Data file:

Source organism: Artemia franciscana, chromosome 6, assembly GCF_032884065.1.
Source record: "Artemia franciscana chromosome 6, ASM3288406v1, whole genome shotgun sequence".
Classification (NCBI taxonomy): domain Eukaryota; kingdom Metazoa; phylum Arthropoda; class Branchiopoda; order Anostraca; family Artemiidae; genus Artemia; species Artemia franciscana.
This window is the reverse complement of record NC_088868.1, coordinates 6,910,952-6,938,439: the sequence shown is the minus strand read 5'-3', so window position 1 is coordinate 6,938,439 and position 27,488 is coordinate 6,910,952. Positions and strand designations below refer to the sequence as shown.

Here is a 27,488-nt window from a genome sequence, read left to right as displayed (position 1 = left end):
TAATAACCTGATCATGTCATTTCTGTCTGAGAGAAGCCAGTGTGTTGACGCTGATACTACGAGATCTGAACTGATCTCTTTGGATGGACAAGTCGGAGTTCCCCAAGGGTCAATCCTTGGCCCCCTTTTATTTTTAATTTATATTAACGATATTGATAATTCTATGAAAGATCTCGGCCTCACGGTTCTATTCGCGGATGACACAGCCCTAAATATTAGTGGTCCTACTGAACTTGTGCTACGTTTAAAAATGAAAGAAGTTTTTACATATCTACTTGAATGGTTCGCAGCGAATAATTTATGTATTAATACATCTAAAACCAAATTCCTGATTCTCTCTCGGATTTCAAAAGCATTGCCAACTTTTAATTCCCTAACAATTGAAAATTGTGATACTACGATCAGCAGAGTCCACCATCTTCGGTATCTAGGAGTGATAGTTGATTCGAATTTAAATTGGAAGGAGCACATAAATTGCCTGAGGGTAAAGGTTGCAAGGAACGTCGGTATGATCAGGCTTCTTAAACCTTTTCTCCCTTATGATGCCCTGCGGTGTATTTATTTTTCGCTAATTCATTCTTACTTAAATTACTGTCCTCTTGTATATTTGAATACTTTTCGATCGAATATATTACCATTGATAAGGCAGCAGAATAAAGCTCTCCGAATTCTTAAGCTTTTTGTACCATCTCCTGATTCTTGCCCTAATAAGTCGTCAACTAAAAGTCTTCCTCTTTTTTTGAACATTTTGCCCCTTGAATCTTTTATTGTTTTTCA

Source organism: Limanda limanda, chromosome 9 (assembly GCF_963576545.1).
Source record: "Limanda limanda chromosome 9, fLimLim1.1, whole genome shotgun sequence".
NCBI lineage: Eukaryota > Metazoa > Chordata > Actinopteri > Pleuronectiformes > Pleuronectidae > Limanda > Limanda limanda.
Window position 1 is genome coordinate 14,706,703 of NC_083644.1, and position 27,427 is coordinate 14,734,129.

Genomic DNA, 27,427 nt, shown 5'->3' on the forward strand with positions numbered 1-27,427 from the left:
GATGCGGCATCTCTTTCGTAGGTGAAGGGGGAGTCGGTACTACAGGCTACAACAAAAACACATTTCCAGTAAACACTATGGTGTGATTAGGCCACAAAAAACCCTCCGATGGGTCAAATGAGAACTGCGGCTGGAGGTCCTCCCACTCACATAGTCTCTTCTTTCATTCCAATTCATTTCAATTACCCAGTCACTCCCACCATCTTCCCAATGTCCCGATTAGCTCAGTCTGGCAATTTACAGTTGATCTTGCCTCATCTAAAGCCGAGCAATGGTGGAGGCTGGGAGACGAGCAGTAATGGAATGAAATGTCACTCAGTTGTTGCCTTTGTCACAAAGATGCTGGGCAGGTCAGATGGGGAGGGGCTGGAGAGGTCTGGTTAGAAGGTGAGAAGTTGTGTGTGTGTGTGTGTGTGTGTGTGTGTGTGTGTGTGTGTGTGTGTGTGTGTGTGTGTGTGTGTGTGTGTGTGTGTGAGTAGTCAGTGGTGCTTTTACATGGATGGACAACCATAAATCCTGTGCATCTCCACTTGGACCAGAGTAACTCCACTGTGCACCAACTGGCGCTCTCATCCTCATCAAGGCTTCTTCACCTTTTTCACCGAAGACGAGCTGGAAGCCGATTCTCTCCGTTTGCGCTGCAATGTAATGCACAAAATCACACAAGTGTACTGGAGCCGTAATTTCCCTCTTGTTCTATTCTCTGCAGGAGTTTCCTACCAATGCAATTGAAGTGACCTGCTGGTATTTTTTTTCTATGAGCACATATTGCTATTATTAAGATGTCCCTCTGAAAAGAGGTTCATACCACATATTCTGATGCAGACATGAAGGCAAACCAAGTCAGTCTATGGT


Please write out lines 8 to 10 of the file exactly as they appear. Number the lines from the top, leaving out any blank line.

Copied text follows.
Source record: "Limanda limanda chromosome 9, fLimLim1.1, whole genome shotgun sequence".
NCBI lineage: Eukaryota > Metazoa > Chordata > Actinopteri > Pleuronectiformes > Pleuronectidae > Limanda > Limanda limanda.
Window position 1 is genome coordinate 14,706,703 of NC_083644.1, and position 27,427 is coordinate 14,734,129.